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Swimmers splash at Castaic Lake

Waters levels won’t dip as low as anticipated

Posted: July 11, 2009 8:31 p.m.
Updated: July 12, 2009 4:55 a.m.

A power boat and fishing boats hug the shoreline on Saturday at Castaic Lake.

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Swimmers crowded the shores and lower lake in Castaic on Saturday, and many said reduced hours wouldn’t put much of a damper on their recreational plans.

“We’re going to come here on the weekends anyway because of my job,” said Antonio Allas of Los Angeles as he watched over his two young daughters splashing in the shallow lake waters.

Starting this month, the lake is closed to swimmers on Mondays, Tuesdays and Wednesdays through Sept. 7 due to Los Angeles county budget cuts.

Maria Murphy and husband, Chris Still, took a day trip to Castaic Lake from Santa Barbara for some swimming and lounging in the shade.

Although the cut in hours doesn’t affect the couple, Murphy said cutting back swimming hours doesn’t help families who are looking for recreational activities during the week.

“If the state is serious about wanting healthy children, then cutting recreation out for them is actually not in the best interest of the state,” she said.

On the lower level boat launch, the Mance family and dog Leyna took their weekly kayaking adventure.

Despite recent reports that Castaic Lake water levels would sink significantly, the Mances said they really didn’t notice a difference.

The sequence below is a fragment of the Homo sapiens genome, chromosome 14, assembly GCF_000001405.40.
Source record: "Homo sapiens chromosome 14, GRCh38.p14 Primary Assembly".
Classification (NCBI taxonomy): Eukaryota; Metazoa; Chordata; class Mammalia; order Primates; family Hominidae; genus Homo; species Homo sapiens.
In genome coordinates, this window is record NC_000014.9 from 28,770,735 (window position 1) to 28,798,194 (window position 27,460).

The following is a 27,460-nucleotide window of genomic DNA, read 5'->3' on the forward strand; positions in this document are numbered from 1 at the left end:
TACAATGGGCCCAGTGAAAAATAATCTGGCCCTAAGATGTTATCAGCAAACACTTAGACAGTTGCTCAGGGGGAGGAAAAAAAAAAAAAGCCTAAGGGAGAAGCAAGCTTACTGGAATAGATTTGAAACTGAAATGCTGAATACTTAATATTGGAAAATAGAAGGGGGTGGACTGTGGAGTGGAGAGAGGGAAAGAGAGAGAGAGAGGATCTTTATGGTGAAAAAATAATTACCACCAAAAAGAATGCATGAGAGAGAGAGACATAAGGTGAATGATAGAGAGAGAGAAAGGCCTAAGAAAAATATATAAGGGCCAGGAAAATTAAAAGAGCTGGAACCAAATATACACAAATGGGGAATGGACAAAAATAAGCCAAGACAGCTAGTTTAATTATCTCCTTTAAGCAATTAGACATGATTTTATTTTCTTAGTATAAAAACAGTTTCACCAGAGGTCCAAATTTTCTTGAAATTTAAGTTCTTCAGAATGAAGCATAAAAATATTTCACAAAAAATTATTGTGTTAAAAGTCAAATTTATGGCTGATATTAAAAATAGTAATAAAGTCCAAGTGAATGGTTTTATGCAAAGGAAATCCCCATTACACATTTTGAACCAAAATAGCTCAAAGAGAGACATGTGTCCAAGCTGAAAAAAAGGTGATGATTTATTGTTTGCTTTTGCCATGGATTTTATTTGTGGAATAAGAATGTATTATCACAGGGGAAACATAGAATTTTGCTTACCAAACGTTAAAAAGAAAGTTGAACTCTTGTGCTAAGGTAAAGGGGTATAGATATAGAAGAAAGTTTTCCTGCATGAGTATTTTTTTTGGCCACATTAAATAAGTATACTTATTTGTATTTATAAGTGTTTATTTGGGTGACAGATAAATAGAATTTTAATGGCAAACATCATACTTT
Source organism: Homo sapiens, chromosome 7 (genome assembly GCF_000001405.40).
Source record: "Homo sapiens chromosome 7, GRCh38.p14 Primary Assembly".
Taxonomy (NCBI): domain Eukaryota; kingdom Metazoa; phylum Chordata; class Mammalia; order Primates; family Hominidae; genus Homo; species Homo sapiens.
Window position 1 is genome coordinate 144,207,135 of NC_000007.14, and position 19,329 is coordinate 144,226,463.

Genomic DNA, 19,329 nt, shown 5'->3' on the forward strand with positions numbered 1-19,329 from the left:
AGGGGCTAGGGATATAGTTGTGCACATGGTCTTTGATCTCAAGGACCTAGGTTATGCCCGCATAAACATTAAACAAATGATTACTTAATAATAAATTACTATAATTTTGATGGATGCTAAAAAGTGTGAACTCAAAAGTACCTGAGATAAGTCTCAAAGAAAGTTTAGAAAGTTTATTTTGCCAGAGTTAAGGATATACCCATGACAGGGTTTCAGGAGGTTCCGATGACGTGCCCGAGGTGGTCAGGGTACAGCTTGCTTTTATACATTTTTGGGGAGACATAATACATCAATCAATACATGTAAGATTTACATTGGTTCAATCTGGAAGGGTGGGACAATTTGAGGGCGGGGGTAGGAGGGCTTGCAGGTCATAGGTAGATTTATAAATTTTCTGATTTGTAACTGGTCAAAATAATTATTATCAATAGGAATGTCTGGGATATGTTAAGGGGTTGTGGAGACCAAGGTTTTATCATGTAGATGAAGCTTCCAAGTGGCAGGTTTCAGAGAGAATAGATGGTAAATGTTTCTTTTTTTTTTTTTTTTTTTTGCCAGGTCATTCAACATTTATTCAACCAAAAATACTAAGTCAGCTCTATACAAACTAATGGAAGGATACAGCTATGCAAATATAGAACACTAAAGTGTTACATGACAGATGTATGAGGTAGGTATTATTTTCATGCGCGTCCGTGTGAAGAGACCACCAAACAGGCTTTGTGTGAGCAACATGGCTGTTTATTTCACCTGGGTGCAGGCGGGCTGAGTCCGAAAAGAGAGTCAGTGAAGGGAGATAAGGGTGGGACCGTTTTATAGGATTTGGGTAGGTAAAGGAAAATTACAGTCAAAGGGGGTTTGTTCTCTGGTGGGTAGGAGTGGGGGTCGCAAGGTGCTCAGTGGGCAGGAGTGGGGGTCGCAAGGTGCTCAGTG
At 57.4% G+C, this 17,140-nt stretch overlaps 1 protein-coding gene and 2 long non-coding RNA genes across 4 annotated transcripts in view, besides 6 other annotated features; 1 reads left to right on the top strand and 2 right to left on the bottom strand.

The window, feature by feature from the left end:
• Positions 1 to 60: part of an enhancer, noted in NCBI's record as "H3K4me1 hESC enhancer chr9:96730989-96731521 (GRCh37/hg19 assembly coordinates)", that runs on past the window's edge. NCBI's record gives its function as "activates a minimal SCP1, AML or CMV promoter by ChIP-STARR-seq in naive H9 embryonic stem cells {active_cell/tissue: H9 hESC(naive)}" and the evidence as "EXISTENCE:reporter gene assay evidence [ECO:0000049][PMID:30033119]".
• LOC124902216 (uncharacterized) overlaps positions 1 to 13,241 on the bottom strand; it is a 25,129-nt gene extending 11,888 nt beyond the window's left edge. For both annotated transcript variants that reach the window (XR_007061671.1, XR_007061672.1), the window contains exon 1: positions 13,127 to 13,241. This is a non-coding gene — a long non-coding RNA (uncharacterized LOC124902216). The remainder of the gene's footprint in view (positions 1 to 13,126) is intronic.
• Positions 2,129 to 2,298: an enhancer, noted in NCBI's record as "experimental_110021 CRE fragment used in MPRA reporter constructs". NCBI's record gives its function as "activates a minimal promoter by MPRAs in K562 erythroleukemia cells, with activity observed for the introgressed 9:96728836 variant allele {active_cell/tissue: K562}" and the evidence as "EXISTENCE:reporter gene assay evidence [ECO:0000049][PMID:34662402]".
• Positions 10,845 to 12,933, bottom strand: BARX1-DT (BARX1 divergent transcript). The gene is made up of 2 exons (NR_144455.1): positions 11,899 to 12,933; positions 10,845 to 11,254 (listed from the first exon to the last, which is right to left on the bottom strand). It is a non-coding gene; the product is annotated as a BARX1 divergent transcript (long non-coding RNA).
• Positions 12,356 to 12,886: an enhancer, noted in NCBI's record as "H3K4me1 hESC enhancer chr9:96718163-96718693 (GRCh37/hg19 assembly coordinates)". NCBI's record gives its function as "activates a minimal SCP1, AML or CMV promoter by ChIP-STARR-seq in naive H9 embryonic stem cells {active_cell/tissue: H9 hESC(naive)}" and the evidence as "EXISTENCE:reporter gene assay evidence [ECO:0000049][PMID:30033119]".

“We’ve come out here for years. (The water level) seems the same to me,” said Robert Mance of Canyon Country.

In May, officials had warned that lake levels could drop as much as 80 feet from full due to a storage agreement with the Department of Water Resources, which owns Castaic Lake.

But last week Ralph Searcy, supervising lifeguard for the Castaic Lake Recreation Area, said the level wouldn’t drop that much.

“Roughly we’re going to go down approximately 40 vertical feet — that’s our estimate from the Department of Water Resources,” Searcy said.

That also means the number of boats on the water will not have to be slashed, as had been expected, because the lake will not have to shut its lower launch ramp.

Under an agreement with the Department of Water Resources, Metropolitan Water District of Southern California is allowed to take water from Castaic Lake to supplement its water needs.

But Thursday, Metropolitan Water District spokesman Bob Muir said not as much water will have to be drafted from Castaic Lake as anticipated because the water allocation MWD receives from other sources has been increased.

If the lower launch had to close, Marie Mance said, “I don’t think we would come here.”

 

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